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Neurologic abnormalities in Lyme disease without erythema chronicum migrans.

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Abstract

The clinical features in eight patients with neurologic abnormalities typical of
Lyme disease and elevated titers of antibody to the spirochete, Borrelia burgdorferi, its causative agent, are described. None of the patients had the diagnostic skin lesion, erythema chronicum migrans.
Lyme arthritis, the other clinical marker for the
disease, developed subsequently in only three. The neurologic abnormalities included aseptic meningitis, encephalitis, cranial neuritis, motor and sensory radiculitis, and myelitis in various combinations. The occurrence of severe encephalitis resulting in dementia in two of these patients and irreversible myelopathy in one enlarges the known spectrum of neurologic abnormalities due to infection with B. burgdorferi.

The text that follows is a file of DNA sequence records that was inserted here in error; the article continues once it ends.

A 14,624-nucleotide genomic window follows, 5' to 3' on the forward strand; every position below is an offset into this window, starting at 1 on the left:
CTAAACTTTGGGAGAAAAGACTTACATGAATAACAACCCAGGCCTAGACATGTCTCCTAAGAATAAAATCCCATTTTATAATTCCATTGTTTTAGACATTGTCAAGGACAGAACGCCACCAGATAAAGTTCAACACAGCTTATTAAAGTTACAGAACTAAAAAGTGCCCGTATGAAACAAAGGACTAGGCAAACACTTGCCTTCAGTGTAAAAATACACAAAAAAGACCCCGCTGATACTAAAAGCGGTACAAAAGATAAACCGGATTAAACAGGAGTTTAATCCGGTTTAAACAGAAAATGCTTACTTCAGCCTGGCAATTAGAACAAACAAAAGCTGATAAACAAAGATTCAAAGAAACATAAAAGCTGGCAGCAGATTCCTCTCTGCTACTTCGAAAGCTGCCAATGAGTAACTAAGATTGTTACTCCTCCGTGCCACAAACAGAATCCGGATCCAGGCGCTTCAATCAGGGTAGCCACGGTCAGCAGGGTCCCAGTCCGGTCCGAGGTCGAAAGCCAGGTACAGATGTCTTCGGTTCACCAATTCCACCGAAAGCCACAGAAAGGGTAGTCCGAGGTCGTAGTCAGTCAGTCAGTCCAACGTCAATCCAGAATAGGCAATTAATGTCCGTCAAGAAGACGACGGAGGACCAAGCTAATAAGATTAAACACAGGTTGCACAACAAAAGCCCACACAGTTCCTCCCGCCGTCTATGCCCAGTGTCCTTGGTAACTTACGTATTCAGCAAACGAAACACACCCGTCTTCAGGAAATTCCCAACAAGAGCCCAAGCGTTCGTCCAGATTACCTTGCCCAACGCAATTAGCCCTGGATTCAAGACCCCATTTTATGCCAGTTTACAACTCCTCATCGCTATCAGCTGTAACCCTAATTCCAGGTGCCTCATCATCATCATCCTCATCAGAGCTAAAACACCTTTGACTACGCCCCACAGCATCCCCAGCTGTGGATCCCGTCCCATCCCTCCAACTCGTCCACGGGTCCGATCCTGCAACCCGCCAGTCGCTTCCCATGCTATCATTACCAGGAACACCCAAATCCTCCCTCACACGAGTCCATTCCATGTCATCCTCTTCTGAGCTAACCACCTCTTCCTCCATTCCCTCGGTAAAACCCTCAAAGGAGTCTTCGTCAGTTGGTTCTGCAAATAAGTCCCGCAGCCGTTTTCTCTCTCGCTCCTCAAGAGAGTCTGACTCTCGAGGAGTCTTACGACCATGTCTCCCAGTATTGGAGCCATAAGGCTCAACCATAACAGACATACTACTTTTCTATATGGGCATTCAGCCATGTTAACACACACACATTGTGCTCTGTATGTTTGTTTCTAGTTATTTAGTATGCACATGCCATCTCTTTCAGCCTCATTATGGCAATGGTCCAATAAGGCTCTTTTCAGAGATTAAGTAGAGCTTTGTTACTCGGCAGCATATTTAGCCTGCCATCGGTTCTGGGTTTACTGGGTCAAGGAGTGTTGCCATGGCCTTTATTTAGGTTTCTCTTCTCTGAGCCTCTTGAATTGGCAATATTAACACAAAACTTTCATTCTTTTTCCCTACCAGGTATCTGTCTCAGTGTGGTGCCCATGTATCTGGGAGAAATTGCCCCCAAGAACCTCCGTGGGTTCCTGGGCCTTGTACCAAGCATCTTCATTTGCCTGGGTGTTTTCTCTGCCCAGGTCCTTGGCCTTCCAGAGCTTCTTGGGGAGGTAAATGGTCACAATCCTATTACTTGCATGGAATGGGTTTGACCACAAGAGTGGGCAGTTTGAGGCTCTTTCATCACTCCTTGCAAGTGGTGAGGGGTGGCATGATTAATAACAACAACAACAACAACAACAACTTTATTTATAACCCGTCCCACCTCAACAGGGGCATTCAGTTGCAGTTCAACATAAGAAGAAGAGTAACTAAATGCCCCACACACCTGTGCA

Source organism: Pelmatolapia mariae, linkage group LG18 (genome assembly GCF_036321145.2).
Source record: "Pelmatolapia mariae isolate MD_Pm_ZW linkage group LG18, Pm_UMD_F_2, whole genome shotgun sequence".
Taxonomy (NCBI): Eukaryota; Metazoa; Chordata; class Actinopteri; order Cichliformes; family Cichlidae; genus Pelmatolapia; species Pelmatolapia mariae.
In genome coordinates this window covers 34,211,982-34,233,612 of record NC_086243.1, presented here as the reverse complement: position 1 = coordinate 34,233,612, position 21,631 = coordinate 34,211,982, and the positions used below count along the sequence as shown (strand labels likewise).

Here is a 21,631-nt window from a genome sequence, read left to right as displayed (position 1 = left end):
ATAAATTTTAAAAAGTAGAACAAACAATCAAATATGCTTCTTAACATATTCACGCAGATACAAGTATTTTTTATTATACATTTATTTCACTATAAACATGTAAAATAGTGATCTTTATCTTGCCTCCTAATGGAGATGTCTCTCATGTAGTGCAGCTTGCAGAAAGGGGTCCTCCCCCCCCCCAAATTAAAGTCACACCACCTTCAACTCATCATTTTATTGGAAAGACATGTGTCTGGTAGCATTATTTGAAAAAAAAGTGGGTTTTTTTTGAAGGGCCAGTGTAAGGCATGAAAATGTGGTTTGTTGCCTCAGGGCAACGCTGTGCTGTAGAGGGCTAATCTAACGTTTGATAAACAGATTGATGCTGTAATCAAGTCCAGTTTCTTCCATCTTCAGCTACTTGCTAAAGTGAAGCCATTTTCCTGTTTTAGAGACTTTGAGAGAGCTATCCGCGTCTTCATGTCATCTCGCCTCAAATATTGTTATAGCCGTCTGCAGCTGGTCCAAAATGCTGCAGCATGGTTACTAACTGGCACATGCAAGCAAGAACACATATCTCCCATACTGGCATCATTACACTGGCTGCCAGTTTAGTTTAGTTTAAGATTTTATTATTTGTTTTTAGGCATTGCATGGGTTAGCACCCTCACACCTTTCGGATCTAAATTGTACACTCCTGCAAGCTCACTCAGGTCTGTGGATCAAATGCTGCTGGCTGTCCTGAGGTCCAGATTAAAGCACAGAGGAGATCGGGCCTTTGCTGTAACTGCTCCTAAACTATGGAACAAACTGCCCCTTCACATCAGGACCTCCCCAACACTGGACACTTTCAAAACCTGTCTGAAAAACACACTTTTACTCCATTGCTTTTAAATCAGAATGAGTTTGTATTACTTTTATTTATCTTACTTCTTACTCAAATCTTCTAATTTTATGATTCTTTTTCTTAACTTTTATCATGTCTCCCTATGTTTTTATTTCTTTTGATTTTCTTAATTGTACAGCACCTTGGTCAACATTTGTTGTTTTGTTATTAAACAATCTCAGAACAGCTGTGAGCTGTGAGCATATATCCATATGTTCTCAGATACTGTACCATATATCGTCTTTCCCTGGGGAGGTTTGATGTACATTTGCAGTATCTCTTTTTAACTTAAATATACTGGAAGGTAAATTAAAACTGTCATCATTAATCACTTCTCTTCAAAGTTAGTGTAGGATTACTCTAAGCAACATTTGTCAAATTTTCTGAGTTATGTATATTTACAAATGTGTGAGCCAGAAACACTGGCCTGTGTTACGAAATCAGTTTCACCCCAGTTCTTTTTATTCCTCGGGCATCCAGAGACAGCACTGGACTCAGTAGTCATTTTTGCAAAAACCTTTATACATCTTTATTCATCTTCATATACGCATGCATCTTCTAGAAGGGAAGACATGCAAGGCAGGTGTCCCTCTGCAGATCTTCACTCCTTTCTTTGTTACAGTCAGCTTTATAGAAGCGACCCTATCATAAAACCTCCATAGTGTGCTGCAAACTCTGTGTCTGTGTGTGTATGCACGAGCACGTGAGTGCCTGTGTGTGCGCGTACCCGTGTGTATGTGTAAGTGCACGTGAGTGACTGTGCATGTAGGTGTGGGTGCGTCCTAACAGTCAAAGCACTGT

Lyme disease can present with neurologic abnormalities without diagnostic extraneural features, can be suspected on clinical and epidemiologic grounds, and can be diagnosed serologically.

Am J Med. 1986 Jul;81(1):73-8.

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